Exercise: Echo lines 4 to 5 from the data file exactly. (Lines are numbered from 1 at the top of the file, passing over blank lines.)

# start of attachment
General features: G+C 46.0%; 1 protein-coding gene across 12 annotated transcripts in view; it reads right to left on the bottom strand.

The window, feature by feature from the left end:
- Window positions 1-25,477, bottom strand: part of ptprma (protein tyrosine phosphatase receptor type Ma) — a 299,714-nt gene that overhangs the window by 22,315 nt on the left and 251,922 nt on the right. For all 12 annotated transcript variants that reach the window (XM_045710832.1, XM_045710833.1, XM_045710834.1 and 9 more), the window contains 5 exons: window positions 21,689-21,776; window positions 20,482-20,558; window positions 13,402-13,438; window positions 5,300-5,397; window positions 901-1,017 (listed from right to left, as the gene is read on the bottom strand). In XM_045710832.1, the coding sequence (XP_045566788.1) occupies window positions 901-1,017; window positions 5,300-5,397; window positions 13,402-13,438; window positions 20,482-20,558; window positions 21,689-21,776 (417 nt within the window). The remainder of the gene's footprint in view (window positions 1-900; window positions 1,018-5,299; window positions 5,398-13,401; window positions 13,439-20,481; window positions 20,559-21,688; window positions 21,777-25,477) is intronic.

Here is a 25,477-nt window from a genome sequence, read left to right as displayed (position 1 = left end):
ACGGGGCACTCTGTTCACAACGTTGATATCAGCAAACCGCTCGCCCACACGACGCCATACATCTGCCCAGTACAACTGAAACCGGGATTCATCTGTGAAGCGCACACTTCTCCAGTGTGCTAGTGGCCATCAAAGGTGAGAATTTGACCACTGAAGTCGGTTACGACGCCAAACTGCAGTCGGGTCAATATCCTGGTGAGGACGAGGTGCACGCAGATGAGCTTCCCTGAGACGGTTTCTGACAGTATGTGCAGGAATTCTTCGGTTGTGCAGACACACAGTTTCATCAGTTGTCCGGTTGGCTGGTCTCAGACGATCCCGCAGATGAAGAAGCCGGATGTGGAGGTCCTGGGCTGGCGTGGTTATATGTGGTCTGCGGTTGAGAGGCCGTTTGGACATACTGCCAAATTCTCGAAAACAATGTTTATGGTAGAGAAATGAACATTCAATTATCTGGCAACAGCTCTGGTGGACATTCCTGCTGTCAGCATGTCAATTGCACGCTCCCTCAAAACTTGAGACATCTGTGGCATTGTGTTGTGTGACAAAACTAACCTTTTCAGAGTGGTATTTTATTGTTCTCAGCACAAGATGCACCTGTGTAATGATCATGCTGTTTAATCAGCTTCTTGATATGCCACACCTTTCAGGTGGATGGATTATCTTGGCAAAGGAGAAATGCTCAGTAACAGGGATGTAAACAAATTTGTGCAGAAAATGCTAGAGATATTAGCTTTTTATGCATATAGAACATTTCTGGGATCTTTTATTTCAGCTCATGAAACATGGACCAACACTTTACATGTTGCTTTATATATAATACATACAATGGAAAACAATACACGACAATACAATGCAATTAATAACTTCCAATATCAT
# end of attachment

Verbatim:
Here is a 25,477-nt window from a genome sequence, read left to right as displayed (position 1 = left end):
ACGGGGCACTCTGTTCACAACGTTGATATCAGCAAACCGCTCGCCCACACGACGCCATACATCTGCCCAGTACAACTGAAACCGGGATTCATCTGTGAAGCGCACACTTCTCCAGTGTGCTAGTGGCCATCAAAGGTGAGAATTTGACCACTGAAGTCGGTTACGACGCCAAACTGCAGTCGGGTCAATATCCTGGTGAGGACGAGGTGCACGCAGATGAGCTTCCCTGAGACGGTTTCTGACAGTATGTGCAGGAATTCTTCGGTTGTGCAGACACACAGTTTCATCAGTTGTCCGGTTGGCTGGTCTCAGACGATCCCGCAGATGAAGAAGCCGGATGTGGAGGTCCTGGGCTGGCGTGGTTATATGTGGTCTGCGGTTGAGAGGCCGTTTGGACATACTGCCAAATTCTCGAAAACAATGTTTATGGTAGAGAAATGAACATTCAATTATCTGGCAACAGCTCTGGTGGACATTCCTGCTGTCAGCATGTCAATTGCACGCTCCCTCAAAACTTGAGACATCTGTGGCATTGTGTTGTGTGACAAAACTAACCTTTTCAGAGTGGTATTTTATTGTTCTCAGCACAAGATGCACCTGTGTAATGATCATGCTGTTTAATCAGCTTCTTGATATGCCACACCTTTCAGGTGGATGGATTATCTTGGCAAAGGAGAAATGCTCAGTAACAGGGATGTAAACAAATTTGTGCAGAAAATGCTAGAGATATTAGCTTTTTATGCATATAGAACATTTCTGGGATCTTTTATTTCAGCTCATGAAACATGGACCAACACTTTACATGTTGCTTTATATATAATACATACAATGGAAAACAATACACGACAATACAATGCAATTAATAACTTCCAATATCAT